R&D in CADE, from fresh ideas to bench scale facilities: INNOSPRAY project

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In CADE, we have a tremendous passion for advanced engineering. Designing and implementing a new process is one of the most challenging tasks that a company may face, especially if your resources are limited. Personally, I think it also is one of the most rewarding.

What a successful R&D strategy should be like? And, focusing on us, what a small company R&D strategy should be like to succeed? The answer for both questions is far from being clear. Up to now, our current strategy is delivering fantastic results, which encourages me to keep seeking for excellence in my everyday work.

Even though it can well help our competitors, I would like to share how my colleges and I have managed to transform fresh ideas into successful pre-industrial plants, or even how we came up with the fresh ideas that have lead us to our brand new industrial developments.

I am especially proud about a novel process that we are about to launch at a commercial scale, as well as the journey since the R&D project started to its current status.

A couple years ago, as we were undergoing a contract for a client, we came across with a tricky bottleneck. Our client needed to get rid of an aqueous and hazardous residual that could only be processed by a drying process. We evaluated the possible technological solutions that were available in the market at that time; dryers had only been developed for the pharmacy and agricultural industry. Both industries have to meet demanding purity standards, which essentially meant for us that the only commercial solutions were unaffordable for our client.

Et voilá! As simple as that, without even seeking for it, a new opportunity had suddenly appeared. Our R&D Board one day purposed us this bold idea: Let us develop a new drying technology that should be inexpensive and suitable for processing waste flows. “Easier said than done” my colleges and I thought.

Besides, we soon discovered that there also were other market niches for our just born R&D project: valorizing fluid flows containing valuable solid particles, industrial processes needing precise grain size control and applications in the field of nanoparticles production.

Later on, I realized that we had made the choice that every coach recommends: industrial R&D should fulfill a need. We hit the nail on its head.

Ok, now you my dear reader know how to obtain the idea and surely the market in which you will try to sell it, now what? Our lema has always been “keep it simple”.  My advice is short and precise: stick to our lema.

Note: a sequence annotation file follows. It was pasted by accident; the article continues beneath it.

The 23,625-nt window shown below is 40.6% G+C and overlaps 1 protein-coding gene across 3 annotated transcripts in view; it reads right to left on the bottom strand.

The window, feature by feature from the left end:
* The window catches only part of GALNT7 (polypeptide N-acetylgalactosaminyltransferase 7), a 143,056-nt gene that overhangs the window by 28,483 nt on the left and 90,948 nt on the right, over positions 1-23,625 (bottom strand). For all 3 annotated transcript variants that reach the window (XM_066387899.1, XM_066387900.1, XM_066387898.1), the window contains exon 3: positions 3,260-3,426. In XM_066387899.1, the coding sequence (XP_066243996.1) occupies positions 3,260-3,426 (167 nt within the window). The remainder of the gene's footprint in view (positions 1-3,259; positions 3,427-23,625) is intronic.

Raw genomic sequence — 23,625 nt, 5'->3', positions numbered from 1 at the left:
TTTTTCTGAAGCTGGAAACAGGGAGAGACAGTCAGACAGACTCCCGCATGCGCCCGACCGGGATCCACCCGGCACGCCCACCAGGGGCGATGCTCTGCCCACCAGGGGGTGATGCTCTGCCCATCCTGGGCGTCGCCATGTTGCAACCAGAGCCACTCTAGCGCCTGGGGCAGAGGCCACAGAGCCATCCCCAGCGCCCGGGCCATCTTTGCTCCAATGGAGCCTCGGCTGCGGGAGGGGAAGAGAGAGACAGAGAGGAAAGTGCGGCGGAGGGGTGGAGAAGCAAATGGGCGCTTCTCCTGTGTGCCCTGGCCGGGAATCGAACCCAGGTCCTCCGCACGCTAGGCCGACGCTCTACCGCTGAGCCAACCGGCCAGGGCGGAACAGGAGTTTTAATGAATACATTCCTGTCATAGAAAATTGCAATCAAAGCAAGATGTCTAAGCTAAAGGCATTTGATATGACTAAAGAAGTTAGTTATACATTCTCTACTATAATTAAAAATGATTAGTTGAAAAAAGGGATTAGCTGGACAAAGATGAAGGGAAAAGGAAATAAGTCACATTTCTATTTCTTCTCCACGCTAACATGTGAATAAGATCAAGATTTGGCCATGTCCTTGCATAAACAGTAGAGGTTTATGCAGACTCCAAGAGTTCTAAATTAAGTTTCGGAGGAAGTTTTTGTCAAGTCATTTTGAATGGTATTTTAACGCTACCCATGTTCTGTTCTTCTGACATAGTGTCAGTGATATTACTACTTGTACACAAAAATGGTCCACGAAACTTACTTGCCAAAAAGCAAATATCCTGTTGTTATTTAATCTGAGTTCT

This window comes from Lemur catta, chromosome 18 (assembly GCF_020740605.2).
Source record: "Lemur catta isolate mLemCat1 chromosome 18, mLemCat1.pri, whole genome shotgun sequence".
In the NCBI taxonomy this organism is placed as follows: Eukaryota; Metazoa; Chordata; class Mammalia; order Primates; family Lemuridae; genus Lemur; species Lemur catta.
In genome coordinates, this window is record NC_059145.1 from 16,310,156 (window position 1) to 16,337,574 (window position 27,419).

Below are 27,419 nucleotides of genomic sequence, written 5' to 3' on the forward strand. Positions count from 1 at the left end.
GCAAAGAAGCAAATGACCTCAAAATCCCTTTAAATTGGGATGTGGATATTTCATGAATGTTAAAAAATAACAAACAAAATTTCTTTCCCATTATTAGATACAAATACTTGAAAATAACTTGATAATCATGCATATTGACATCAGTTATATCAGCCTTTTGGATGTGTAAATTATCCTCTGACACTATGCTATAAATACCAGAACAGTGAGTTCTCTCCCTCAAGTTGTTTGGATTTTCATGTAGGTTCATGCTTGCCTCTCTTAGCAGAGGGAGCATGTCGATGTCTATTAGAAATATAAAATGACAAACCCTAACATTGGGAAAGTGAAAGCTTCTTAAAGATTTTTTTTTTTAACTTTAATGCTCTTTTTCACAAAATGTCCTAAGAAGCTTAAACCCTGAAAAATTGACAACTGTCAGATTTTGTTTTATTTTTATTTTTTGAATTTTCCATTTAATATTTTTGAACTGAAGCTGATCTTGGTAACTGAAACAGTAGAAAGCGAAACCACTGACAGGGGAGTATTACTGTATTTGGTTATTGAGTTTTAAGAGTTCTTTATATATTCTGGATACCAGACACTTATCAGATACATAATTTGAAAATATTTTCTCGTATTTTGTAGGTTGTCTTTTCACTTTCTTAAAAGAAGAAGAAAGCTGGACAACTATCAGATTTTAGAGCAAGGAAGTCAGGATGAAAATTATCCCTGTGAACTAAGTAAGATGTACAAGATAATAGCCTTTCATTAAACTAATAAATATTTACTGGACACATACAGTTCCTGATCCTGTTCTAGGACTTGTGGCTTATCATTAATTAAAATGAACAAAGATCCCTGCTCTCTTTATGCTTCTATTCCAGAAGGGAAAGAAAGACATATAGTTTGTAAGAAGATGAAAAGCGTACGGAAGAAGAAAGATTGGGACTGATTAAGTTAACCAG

We first focused on simplifying the existing drying technologies and adapting them to the markets in which they would be sold. Then it came the challenging part.

Old school engineering is simple, it works only under certain conditions and it has no uncertainties. Old school engineering is boring.

The process essentially needs high rates of heat transfer that ensures that the water and the hazardous residuals and or the solids divide. Our competitors achieve the separation employing high pressure pumps and nozzles along with costly distributors, bringing about pricey facilities.

Instead of the exiting approach, we sought for high contact surfaces and high turbulence in the chamber in order to ensure a more efficient mass transfer so that dryer is able to employ sources of heat at medium-low temperatures.

We reengineered the hot flue gas injection to the chamber and the chamber itself, achieving a >99,5% purity in the processed water and a dry pulverized dust, which can be reused or send to further processing and, on top of that, we have managed to reduce dramatically investments and O&M costs with respect to other drying technologies. We obtained financial support from CDTI and implemented the pre-industrial facility, which has been working for a year in Logroño, La Rioja (Spain).


These three vials show the performance of our new technology. Heavy grains of Clorhide Sulfure (lower vial) was solved in water (middle vial), after processing the solution, the clorhide sulfure was recovered in form of dry dust (upper vial), which grain size was significatively inferior to the intial one. 

What did I want you to learn from our history? That our success laid on our predominant client approach and on directing our decisions following our principia: high energy efficiency and simplicity.

If you would like to learn more about our new drying technology INNOSPRAY or its results,  do not hesitate in contacting us.

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